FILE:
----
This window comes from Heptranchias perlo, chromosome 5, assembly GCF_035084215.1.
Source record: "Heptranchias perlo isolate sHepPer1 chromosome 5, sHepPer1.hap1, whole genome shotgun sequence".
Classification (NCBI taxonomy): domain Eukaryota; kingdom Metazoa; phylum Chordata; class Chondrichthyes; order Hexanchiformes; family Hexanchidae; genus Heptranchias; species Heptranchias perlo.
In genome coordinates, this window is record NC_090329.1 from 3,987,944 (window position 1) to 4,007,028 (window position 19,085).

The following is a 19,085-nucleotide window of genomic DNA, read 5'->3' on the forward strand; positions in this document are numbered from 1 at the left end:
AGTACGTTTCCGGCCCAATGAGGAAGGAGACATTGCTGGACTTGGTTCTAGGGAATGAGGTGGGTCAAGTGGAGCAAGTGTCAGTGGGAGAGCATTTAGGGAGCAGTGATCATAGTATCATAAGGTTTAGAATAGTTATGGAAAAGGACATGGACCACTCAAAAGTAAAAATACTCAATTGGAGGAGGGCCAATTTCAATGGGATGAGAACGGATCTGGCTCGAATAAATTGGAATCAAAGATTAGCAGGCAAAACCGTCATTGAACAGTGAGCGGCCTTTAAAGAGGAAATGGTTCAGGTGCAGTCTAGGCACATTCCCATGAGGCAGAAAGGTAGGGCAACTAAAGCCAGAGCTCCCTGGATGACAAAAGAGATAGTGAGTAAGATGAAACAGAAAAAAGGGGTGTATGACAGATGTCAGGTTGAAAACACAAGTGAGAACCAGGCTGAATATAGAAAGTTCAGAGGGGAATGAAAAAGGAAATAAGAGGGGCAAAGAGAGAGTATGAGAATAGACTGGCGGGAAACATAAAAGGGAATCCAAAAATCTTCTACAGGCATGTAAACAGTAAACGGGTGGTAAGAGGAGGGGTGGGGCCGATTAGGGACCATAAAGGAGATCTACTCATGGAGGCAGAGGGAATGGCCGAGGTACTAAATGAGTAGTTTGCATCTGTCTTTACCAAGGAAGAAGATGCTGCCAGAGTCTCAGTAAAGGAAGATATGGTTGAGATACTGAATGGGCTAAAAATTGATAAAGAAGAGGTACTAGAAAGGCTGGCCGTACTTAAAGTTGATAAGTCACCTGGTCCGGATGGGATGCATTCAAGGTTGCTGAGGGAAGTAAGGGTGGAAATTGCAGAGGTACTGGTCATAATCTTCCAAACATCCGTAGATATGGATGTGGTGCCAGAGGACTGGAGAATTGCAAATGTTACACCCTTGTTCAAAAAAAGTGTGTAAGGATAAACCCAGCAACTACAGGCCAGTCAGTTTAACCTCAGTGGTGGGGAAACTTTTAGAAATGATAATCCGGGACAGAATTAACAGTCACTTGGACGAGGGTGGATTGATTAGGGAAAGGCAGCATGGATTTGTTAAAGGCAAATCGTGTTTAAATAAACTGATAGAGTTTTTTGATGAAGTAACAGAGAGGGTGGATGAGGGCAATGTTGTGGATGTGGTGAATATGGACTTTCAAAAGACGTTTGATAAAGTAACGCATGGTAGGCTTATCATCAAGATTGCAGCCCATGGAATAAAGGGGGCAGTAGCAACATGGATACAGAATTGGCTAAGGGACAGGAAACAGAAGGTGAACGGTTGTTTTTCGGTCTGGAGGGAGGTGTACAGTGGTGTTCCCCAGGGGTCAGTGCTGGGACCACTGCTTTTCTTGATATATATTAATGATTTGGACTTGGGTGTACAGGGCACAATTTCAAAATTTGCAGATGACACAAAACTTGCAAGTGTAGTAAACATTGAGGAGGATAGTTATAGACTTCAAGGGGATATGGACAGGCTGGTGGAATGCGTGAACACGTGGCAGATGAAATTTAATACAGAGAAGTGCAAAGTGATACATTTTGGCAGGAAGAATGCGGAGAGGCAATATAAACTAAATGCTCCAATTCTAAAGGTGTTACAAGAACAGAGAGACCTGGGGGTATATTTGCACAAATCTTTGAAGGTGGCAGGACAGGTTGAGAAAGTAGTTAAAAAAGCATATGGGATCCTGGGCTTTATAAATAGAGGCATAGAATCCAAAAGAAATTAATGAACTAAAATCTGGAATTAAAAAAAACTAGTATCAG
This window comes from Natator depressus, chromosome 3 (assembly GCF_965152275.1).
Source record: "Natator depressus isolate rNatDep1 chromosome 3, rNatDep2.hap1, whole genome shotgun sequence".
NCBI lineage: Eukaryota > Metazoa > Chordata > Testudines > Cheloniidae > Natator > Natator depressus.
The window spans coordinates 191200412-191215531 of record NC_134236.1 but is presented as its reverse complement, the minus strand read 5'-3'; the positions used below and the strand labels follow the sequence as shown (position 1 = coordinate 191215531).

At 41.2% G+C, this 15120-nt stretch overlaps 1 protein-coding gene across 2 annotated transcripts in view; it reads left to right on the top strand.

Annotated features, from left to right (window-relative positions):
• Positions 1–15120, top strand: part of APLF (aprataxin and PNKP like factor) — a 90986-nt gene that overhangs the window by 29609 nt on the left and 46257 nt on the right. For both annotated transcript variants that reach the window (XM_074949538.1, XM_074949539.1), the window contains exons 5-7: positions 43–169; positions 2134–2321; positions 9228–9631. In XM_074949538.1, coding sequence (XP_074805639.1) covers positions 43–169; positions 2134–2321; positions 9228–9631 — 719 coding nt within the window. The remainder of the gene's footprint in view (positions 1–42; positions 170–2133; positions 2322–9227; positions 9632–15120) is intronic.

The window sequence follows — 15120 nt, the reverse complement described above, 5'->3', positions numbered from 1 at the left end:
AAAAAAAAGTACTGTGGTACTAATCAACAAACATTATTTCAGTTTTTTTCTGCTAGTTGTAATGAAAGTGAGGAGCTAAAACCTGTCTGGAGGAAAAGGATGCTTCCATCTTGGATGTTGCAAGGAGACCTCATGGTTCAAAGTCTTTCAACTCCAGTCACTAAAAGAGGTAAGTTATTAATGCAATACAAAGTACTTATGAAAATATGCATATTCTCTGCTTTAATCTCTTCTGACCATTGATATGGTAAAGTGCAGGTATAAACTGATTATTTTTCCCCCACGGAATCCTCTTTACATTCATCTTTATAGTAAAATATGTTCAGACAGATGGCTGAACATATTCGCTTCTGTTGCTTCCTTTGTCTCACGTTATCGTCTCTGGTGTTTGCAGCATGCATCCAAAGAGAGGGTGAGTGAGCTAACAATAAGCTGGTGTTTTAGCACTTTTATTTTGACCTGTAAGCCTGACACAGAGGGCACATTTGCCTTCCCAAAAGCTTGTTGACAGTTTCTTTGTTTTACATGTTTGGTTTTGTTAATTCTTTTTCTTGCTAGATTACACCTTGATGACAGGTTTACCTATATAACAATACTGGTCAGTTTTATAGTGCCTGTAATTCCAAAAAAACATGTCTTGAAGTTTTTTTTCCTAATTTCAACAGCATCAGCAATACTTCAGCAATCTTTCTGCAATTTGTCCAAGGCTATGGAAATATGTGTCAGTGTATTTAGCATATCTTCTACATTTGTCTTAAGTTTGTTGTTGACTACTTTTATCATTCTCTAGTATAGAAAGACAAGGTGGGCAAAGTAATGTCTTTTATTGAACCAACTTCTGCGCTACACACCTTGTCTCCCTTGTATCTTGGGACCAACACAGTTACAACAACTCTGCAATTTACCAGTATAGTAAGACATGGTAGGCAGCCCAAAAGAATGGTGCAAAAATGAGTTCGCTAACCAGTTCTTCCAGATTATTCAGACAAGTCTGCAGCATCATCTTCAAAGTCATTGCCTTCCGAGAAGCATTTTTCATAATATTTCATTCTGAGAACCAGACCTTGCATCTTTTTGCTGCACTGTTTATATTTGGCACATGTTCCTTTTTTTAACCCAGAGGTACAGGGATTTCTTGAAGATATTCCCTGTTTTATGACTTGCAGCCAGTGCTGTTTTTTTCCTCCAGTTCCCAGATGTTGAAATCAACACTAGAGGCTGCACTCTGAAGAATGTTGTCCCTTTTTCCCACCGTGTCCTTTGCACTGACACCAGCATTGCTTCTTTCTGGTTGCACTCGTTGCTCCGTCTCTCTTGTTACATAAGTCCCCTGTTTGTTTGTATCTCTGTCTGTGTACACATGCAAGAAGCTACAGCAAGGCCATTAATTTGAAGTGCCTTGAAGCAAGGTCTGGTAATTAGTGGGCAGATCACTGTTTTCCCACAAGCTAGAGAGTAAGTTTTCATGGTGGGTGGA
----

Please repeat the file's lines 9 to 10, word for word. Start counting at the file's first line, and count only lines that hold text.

NCBI lineage: Eukaryota > Metazoa > Chordata > Testudines > Cheloniidae > Natator > Natator depressus.
The window spans coordinates 191200412-191215531 of record NC_134236.1 but is presented as its reverse complement, the minus strand read 5'-3'; the positions used below and the strand labels follow the sequence as shown (position 1 = coordinate 191215531).